Postdural Puncture Headache


Postdural puncture headache (PDPH) continues to be one of the most common complications of neuraxial anesthesia used in obstetrics. It is critical that the obstetric anesthesiologist be able to recognize the difference between PDPH, the incidence of which may approach 40%, and other causes of postpartum headache.1 PDPH is also the third most common cause of litigation stemming from neuraxial anesthesia.2 In fact, claims related to maternal death and newborn death/brain damage have steadily decreased since 1990, but PDPH settlements have seen a steady increase.3 Retrospective analysis indicates that the most frequently cited reason for a patient’s deciding to pursue legal action was a lack of full disclosure regarding potential for PDPH and/or lack of follow-up by the anesthesiologist.2 Although the headache itself is the usual official complaint, it seems that poor communication and an absence of empathy is what actually drives the majority of these legal actions. Accordingly, patients should be counseled about the risks of PDPH prior to every neuraxial anesthetic. If a Tuohy needle accidentally punctures the dura, it is imperative that, after the patient is comfortable, the potential risk of headache be once again explained. At that time, the patient should be advised of specific treatment options and reassured that adequate follow-up will be available.


The symptoms of PDPH are thought to be due to leakage of cerebrospinal fluid (CSF) through a dural defect produced by the dural puncture. If the rate of CSF leakage exceeds the rate of production of CSF (approximately 550-700 mL/d, with 120-150 mL present in the subarachnoid space at any given time), then on assuming an upright position, the downward traction on the pain-sensitive intracranial veins, meninges, and cranial nerves results in headache. Other contributing factors to patient discomfort may be related to a compensatory vasodilation to account for loss of intracranial CSF volume as the body attempts to achieve homeostasis by maintaining a constant intracranial volume.4


It is important to remember that PDPH may arise either from an intentional dural puncture for a spinal anesthetic or an unintended dural puncture from the placement of an epidural needle. The overall incidence of unintentional dural puncture during attempted epidural placement lies somewhere in the range of 0.5% to 2.0%, depending on the experience of the clinician and characteristics of the patient.5 Whether the patient actually develops a headache is dependent on a number of variables. The landmark study by Vandam et al. identified three independent risk factors for developing a headache after unintended dural puncture in the general population. Female, younger, and pregnant patients were more likely than male, older, and nonpregnant patients to develop headache after dural puncture with identical needles.6

The needle gauge is the other major determinant for developing a headache. As one might expect, the larger bore the needle, the more CSF leakage, which, in turn, leads to a more significant headache. See Table 15-1 and Figure 15-1 for more information.7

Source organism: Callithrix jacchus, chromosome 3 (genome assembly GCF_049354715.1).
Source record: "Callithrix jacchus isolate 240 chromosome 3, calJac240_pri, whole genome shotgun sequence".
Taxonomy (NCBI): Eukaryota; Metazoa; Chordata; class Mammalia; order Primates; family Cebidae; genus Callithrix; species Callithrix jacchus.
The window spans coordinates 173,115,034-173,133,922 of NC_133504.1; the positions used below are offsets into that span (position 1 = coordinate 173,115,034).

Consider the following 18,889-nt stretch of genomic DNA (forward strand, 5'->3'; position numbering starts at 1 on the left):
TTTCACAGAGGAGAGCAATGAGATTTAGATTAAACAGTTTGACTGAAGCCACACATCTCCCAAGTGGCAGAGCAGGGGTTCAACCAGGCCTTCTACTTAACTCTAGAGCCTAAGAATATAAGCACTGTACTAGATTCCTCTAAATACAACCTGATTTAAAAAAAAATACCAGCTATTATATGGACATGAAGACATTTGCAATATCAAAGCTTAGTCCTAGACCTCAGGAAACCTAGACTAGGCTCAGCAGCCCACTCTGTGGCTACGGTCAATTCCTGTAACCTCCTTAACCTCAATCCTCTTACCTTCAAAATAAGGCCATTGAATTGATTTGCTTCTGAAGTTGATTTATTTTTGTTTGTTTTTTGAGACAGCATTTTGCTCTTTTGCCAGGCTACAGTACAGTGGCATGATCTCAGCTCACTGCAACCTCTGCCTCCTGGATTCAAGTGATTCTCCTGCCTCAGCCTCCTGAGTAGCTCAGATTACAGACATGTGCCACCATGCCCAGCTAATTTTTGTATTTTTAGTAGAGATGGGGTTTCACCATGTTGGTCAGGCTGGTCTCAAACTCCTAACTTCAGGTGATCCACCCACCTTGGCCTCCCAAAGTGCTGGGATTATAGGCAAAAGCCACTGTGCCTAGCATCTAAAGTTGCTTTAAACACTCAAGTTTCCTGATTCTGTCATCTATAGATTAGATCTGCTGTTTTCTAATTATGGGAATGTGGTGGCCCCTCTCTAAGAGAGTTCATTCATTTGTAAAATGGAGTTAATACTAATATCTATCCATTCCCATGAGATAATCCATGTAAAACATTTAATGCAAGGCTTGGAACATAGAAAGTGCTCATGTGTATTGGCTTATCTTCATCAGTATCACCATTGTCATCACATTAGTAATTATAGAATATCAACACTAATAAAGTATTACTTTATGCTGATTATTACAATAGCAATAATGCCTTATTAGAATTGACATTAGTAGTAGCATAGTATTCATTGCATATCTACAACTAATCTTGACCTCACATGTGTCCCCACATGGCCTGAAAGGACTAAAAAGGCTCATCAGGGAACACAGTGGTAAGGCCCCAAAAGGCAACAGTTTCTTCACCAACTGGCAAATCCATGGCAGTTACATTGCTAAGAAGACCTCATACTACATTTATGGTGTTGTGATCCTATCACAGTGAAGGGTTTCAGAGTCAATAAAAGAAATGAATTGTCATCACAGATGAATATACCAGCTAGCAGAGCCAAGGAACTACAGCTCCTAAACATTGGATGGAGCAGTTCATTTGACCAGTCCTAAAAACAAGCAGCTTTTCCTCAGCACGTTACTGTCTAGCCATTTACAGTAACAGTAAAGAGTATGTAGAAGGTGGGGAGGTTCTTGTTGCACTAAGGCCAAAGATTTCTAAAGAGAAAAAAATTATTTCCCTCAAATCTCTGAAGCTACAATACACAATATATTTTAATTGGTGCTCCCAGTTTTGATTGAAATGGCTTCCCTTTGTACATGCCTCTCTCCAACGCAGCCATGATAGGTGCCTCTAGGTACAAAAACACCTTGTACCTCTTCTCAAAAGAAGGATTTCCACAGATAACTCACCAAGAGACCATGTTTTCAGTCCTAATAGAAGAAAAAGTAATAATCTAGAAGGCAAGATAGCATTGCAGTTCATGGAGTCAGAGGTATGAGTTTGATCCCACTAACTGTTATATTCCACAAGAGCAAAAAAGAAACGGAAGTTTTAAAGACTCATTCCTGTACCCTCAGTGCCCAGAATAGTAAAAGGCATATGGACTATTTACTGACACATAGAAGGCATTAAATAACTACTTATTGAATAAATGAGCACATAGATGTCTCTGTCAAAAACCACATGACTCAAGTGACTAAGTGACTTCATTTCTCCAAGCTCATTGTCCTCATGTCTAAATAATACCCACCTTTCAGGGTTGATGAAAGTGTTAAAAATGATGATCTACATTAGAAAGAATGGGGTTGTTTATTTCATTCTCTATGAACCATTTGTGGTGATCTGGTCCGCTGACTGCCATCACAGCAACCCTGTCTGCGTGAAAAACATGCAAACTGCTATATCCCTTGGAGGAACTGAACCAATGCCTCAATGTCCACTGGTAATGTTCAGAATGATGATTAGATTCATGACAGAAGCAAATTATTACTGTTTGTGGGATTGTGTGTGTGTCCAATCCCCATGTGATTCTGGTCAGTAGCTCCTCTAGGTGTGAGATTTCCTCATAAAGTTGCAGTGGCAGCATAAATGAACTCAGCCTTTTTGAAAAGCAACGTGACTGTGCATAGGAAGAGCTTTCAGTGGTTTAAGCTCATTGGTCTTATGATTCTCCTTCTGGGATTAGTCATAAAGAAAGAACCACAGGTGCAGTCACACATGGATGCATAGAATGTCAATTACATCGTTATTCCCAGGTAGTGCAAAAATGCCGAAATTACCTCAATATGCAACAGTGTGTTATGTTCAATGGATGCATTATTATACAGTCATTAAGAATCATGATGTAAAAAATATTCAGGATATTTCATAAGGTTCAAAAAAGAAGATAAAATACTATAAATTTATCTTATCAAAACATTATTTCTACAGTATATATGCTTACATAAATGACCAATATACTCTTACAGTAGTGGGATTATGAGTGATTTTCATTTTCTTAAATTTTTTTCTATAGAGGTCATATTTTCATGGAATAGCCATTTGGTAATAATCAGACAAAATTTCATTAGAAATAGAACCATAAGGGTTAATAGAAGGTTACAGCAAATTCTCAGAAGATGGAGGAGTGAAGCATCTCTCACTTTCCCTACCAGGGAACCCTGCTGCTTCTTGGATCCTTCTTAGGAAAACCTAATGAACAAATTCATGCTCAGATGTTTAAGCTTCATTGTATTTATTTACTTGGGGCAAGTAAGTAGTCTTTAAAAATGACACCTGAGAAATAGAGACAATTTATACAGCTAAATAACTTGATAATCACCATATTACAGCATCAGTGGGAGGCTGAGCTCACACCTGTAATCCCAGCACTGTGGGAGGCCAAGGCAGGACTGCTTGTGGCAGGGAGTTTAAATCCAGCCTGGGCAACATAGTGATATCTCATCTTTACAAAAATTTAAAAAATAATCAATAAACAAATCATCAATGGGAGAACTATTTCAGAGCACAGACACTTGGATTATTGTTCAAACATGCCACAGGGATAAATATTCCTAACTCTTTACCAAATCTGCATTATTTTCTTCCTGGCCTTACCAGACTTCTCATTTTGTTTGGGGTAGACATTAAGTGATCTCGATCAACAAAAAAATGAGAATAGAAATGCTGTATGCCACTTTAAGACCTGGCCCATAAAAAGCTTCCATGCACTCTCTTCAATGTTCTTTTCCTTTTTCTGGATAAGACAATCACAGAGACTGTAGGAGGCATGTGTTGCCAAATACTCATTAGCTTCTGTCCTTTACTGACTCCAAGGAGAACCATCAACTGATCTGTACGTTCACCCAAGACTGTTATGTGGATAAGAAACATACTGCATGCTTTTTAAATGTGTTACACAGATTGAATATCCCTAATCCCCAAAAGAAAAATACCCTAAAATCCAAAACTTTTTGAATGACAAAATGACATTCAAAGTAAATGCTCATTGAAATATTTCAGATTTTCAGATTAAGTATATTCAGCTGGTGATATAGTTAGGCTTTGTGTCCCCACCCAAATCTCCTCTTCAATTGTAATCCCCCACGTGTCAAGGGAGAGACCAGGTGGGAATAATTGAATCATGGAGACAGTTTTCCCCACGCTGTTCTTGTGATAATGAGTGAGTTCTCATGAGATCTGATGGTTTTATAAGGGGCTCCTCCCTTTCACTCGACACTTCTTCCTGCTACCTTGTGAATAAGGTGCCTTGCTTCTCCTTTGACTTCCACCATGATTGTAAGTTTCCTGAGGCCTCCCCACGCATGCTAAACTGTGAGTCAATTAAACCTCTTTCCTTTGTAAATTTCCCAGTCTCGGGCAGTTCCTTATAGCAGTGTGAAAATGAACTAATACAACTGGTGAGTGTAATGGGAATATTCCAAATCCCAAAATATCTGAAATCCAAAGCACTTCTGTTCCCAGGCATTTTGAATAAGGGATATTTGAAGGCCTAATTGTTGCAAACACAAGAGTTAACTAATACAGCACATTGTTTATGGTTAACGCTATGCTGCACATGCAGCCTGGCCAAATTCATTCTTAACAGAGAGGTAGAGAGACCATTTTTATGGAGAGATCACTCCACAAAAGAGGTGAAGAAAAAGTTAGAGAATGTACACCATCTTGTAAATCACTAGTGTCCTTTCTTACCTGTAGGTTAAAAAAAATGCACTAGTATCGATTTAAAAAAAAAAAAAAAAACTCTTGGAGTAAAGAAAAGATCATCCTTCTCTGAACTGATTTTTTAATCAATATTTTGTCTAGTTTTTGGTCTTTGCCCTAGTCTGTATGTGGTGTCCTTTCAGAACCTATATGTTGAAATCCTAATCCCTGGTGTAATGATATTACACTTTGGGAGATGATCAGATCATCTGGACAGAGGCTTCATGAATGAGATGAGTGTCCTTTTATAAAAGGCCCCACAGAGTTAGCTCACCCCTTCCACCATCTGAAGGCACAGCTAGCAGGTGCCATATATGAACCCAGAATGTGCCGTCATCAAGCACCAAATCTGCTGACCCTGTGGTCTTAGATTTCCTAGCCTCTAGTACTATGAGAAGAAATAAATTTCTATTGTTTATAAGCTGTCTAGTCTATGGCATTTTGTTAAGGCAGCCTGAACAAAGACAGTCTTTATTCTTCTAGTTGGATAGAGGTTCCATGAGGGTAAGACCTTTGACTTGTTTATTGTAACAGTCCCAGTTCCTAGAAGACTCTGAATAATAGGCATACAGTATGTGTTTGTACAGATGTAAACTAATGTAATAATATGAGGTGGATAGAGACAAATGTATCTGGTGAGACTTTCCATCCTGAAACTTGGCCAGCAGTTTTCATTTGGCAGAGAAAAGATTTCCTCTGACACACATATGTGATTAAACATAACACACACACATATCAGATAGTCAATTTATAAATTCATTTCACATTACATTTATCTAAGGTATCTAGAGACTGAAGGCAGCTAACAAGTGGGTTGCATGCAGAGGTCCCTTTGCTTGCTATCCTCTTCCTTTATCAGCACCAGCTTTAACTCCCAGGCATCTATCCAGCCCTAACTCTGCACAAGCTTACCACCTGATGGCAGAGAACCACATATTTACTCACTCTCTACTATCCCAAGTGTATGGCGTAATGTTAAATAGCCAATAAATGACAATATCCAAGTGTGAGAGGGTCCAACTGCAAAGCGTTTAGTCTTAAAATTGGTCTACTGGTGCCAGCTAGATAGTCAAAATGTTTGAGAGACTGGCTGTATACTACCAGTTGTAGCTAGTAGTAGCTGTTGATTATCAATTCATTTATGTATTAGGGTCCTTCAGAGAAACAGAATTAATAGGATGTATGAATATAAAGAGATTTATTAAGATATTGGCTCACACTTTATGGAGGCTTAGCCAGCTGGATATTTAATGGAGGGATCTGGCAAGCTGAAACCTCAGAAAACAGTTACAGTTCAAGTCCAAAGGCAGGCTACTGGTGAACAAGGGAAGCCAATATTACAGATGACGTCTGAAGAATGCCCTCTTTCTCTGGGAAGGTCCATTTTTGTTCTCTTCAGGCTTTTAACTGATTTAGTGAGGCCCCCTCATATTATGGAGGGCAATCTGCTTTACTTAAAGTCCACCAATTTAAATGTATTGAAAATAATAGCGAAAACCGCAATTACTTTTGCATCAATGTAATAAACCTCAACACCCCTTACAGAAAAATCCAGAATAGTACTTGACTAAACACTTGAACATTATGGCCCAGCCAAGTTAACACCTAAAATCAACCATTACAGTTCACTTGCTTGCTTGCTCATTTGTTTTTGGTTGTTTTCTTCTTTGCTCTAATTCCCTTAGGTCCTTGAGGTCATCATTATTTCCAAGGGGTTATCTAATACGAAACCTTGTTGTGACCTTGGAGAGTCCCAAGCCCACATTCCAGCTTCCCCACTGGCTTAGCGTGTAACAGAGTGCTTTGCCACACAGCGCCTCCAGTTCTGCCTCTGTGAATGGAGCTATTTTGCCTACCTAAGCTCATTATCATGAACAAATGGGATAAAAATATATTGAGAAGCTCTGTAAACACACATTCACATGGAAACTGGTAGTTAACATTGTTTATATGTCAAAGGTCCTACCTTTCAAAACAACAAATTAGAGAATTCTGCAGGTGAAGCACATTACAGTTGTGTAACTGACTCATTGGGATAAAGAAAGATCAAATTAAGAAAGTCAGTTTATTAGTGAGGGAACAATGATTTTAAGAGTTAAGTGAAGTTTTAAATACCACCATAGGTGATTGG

Table 15-1. Effect of Gauge and Type of Needle on Incidence of PDPHa



Figure 15-1. From Left to Right: Three examples of pencil-point needles (Gertie Marx, Sprotte, and Whitacre) and a cutting needle (Quincke).

The other characteristic of the needle that can affect headache rate is whether it is a cutting or a pencil point needle. The lower incidence of headache after a dural puncture with a pencil point needle is the result of “spreading” the dural fibers, rather than cutting them as with a conventional Quincke-type needle. This theoretically allows the dura to heal faster than with a similar-bore cutting needle. See Figure 15-2.


Figure 15-2. (A) Scanning electron micrograph of a dural puncture hole made by a 25-gauge Quincke (cutting) needle. (B) Scanning electron micrograph of a dural puncture hole made by a 25-gauge Whitacre (pencil point) needle. Used with permission from Covino BG, Scott DB, Lambert DH. Handbook of Spinal Anaesthesia and Analgesia. WB Saunders, Philadelphia (1994).

For many years, conventional wisdom suggested that morbid obesity was protective against PDPH. Initially, this hypothesis was based on the fact that fewer obese women received epidural blood patches. This, however, could be interpreted in one of two ways. One, it could be that fewer obese patients were having severe headache symptoms or, two, conversely, that providers were more hesitant about performing a blood patch on obese women who had already been “wet-tapped.” Further confounding the evidence is the fact that morbidly obese women have a higher cesarean delivery rate than nonobese women and as a result are given neuraxial morphine for postoperative pain relief, which in and of itself may alter the natural progression of the headache. More recent literature seems to support the notion that PDPH is rarer in the obese population but likely related to increased intra-abdominal pressure that is transmitted to the epidural space, thereby reducing CSF leakage and baseline CSF volume as compared to women with normal body habitus.8